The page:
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<p><it>This article is a comparative analysis of the British and U.S. differential analyzers from 1930 to 1945. The author examines the development of the Vannevar Bush and D.R. Hartree analyzers in the context of the U.S. engineering community and British scientific community, respectively. He argues that this practical machine was more readily and enthusiastically adopted by U.S. engineers, while British scientists remained skeptical of the differential analyzer due to their theoretical professional style. As a result, Hartree was a "voice in the wilderness" in Britain, while Bush received extensive funding and had the support of an enthusiastic engineering environment.</it></p>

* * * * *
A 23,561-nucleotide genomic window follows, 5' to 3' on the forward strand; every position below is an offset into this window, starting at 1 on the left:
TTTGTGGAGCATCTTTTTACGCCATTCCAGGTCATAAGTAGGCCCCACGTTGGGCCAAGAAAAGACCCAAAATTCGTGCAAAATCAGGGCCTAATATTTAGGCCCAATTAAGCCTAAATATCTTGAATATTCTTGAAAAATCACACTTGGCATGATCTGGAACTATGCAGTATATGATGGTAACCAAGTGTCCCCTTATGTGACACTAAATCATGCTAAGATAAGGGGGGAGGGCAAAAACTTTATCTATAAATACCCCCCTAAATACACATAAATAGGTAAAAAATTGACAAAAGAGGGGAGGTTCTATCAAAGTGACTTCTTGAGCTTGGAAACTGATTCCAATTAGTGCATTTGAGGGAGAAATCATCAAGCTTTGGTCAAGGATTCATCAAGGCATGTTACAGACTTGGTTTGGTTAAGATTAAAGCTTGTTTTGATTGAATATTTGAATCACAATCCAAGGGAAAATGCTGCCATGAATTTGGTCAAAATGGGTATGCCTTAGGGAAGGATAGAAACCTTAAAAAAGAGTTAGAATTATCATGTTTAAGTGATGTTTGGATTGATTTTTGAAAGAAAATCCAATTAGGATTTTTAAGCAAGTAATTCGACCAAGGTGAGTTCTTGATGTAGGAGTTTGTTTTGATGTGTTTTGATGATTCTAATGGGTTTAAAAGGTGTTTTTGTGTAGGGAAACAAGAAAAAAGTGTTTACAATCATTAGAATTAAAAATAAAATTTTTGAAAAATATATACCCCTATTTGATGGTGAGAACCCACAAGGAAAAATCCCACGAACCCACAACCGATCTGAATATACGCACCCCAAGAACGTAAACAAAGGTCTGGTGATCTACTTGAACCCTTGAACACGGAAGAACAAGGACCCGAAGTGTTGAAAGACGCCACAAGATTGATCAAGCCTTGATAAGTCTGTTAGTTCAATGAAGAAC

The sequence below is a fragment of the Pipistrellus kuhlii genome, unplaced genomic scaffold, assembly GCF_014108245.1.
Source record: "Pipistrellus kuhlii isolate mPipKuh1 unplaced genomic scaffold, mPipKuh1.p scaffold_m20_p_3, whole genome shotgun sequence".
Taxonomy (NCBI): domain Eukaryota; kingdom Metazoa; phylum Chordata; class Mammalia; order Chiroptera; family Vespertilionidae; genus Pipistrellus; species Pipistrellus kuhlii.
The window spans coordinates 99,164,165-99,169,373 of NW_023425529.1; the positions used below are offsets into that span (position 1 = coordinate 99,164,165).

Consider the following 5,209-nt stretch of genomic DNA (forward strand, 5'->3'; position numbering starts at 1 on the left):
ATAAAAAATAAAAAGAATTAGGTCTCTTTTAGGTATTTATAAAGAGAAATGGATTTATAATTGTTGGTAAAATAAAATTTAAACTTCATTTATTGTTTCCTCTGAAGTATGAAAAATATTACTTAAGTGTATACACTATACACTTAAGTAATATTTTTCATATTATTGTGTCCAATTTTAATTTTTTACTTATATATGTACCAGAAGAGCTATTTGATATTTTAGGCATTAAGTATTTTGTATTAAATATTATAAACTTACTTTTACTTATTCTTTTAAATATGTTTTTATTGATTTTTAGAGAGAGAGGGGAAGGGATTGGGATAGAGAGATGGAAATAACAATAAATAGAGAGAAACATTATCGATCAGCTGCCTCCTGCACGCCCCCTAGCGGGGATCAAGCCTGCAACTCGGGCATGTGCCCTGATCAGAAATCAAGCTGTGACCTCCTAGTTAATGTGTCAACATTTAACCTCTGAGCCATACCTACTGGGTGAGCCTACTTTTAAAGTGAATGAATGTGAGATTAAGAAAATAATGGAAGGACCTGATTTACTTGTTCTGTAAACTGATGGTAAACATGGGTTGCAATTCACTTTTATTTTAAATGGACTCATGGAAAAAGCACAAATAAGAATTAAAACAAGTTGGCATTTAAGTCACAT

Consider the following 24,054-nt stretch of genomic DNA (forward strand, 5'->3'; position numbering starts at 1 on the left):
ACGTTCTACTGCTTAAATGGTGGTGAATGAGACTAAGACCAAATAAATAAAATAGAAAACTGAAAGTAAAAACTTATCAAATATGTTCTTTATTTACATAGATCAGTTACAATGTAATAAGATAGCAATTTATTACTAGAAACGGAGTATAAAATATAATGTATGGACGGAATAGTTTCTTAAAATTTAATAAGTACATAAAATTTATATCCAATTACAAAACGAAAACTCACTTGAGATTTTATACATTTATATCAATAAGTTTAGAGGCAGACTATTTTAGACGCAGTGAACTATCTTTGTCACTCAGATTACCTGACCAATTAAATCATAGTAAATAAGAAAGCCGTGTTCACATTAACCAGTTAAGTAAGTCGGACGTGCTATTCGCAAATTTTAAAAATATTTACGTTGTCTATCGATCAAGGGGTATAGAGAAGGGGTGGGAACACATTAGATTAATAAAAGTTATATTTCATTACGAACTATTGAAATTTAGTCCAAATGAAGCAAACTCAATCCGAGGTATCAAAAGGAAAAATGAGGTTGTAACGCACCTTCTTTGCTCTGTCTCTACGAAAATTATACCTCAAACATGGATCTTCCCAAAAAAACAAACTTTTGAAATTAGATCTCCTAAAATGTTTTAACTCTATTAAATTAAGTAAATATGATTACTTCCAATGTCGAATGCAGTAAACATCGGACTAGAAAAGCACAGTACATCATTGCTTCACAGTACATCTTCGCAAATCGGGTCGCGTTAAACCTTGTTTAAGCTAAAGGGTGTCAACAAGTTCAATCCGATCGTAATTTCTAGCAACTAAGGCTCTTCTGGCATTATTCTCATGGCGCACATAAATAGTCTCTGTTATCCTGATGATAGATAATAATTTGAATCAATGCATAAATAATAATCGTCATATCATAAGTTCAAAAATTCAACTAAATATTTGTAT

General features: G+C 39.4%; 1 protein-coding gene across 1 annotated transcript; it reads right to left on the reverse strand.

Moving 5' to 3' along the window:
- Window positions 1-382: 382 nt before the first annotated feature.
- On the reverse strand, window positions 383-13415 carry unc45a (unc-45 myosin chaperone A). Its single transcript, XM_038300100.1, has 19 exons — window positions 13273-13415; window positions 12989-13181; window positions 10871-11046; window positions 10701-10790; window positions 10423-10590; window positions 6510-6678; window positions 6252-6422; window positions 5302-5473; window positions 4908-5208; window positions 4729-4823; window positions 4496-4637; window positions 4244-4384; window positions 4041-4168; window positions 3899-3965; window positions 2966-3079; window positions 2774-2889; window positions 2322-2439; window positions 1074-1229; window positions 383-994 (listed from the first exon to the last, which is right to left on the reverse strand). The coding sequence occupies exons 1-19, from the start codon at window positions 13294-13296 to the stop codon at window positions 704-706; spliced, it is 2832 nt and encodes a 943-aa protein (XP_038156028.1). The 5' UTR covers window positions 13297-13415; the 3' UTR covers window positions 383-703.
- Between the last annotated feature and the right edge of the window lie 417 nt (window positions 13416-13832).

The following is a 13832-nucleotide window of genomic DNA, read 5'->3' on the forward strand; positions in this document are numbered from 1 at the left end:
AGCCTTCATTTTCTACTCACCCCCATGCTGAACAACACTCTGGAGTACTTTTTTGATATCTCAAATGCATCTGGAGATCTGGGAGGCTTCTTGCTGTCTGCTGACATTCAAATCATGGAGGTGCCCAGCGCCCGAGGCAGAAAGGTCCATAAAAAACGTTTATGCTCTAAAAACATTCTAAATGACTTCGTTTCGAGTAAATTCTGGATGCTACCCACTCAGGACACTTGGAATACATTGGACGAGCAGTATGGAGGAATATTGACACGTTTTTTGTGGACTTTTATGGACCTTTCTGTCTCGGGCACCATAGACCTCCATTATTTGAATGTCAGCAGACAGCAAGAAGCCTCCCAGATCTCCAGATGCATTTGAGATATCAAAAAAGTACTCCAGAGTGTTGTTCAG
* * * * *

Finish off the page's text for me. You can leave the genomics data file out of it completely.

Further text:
Mark D. Bowles, "U.S. Technological Enthusiasm and British Technological Skepticism in the Age of the Analog Brain", IEEE Annals of the History of Computing, vol. 18, no. , pp. 5-15, Winter 1996, doi:10.1109/85.539911
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